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5 December 2013 11:26 am ,
Vol. 342 ,
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Dyslexia, a learning disability that hinders reading, hasn't been associated with deficits in vision, hearing, or...
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Researchers have sequenced and analyzed the first two snake genomes, which represent two evolutionary extremes. The...
Snake venoms are remarkably complex mixtures that can stun or kill prey within minutes. But more and more researchers...
At age 30, Dutch biologist Freek Vonk has built up a respectable career as a snake scientist. But in his home country,...
- 5 December 2013 11:26 am , Vol. 342 , #6163
- About Us
Marcia McNutt Bringing Her 'Intellectual Energy' to Science
2 April 2013 5:00 pm
Rumors of Scripps begone—geophysicist Marcia McNutt, who stepped down as head of the U.S. Geological Survey (USGS) in February, is returning to Washington, D.C., as the new editor-in-chief of Science. McNutt will take over the editorship on 1 June from Bruce Alberts, who announced his retirement last year.
McNutt is no stranger to Science: She served on Science's Senior Editorial Board, which helps set journal policy, from 2000 to 2009, an experience that she says will be helpful in her new job on several fronts. "It gave me a chance to know many of the editors and staff at Science, and to understand at a high level a lot of the decisions that the editor-in-chief is responsible for," including the balance of content between news and research or between different disciplines. "We anguished at many meetings over the readability of articles, over things like how much should be in the supplemental material, over trying to promote papers from developing countries. I'm sure a lot of those decisions and issues have not gone away."
McNutt also notes the many new pressures facing science publishing—such as authors bypassing journals entirely and posting their work directly on the Internet, sometimes as a way to more directly engage the public and provide more immediate connections to readers and promotion of their findings. "While that's certainly their prerogative, I believe there is a huge value-added that journals still provide," she says. "I can say this as an author—[there's] the value-added that peer reviewers have offered me, by helping to focus papers, finding places where I could have said things better, or had made errors." And, with scientists being busier than ever, she says, journals provide a vital service by sifting through thousands of scientific papers to find the best of the best.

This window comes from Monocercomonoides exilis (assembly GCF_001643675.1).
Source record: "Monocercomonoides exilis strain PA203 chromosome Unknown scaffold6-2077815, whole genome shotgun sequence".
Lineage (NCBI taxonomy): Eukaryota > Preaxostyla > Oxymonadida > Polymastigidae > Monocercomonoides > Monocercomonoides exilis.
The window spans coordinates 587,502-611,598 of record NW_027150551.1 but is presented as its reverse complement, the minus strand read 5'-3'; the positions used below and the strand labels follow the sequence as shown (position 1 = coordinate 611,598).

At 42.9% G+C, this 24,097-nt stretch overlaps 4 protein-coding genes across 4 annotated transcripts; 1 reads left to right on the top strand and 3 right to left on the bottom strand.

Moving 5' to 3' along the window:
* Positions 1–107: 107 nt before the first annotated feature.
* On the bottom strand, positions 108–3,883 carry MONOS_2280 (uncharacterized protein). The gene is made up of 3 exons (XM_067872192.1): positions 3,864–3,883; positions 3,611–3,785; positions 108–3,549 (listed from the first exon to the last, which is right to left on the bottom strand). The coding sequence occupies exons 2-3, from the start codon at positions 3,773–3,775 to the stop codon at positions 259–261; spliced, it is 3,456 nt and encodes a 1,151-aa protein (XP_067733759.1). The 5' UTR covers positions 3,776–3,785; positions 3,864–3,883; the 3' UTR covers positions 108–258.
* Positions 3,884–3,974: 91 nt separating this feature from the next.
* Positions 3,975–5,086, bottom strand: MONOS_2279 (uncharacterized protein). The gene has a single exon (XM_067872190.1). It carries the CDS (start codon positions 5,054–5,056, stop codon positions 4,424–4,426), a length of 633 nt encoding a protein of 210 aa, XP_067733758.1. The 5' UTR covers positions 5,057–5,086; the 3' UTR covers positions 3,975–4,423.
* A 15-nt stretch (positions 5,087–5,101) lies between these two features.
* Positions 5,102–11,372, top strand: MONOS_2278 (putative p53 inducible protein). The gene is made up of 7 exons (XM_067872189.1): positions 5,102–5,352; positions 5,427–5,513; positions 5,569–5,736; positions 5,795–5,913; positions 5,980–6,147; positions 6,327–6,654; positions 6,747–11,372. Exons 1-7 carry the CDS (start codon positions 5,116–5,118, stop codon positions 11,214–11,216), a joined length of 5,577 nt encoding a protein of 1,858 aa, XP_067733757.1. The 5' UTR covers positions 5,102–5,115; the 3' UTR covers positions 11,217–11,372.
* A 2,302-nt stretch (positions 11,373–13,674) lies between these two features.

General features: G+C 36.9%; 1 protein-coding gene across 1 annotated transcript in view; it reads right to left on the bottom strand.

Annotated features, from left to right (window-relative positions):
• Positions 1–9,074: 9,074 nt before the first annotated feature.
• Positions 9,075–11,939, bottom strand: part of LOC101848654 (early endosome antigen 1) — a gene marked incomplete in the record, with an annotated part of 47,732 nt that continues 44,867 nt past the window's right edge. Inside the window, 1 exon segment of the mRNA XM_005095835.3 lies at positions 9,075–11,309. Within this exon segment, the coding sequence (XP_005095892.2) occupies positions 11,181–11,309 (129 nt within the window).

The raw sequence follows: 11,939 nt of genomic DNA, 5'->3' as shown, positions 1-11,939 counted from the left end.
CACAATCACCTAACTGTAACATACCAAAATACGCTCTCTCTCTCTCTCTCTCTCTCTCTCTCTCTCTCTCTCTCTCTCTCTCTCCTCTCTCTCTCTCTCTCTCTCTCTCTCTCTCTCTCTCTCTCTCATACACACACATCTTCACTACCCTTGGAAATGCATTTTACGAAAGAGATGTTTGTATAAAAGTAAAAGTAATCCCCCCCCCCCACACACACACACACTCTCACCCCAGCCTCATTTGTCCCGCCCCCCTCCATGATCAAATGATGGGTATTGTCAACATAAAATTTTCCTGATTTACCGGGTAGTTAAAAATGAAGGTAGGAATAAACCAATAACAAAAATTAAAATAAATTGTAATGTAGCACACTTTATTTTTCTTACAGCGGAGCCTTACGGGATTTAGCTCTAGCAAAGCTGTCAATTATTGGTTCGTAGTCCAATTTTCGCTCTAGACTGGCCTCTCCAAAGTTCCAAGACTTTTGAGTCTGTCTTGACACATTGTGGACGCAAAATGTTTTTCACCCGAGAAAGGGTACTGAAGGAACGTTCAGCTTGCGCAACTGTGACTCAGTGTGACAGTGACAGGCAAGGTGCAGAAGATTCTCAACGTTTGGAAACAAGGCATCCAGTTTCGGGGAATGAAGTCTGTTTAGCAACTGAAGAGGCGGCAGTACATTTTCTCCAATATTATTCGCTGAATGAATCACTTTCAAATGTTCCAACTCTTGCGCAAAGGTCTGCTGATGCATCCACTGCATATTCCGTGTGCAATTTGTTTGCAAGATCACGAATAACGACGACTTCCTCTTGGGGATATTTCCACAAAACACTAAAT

But with the changing face of publishing in mind, McNutt says that one of her priorities will be to help forge more connections between authors and their community. The goal is "that journals become more than just a place where papers are parked, but rather becomes part of the rapid advancement of science."
Before she was appointed as director of USGS in 2009, McNutt was president and CEO of California's Monterey Bay Aquarium Research Institute for 12 years. Before that, she was a faculty member at the Massachusetts Institute of Technology and was director of the MIT/Woods Hole Oceanographic Institution's (WHOI) Joint Program in Oceanography/Applied Science and Engineering. McNutt says she plans to spend about 3 weeks a month on-site at the Washington, D.C., headquarters of AAAS, the publisher of Science.
"I think it's a great choice for a number of reasons," says Robert Gagosian, president and CEO of the Consortium for Ocean Leadership in Washington, D.C., and former director of WHOI. "Having someone like Marcia will really make a difference. She has this intellectual energy, she's going to throw out lots of ideas," Gagosian says.
Her "energy and fortitude" will be especially useful when it comes to helping to articulate the importance of science and research to the future of the country—particularly important in these days of shrinking research budgets, he adds.
Gagosian recalls McNutt's tirelessness during the 2010 Deepwater Horizon oil spill; she headed up the Flow Rate Technical Group, whose estimates of the flow of oil from the spill ultimately helped determine BP's liability. "She wanted to get federal and academic scientists together, and she came down to Baton Rouge for a day after working 16-hour days for like 23 straight days. She has that kind of tenacity to really push hard on what she believes in."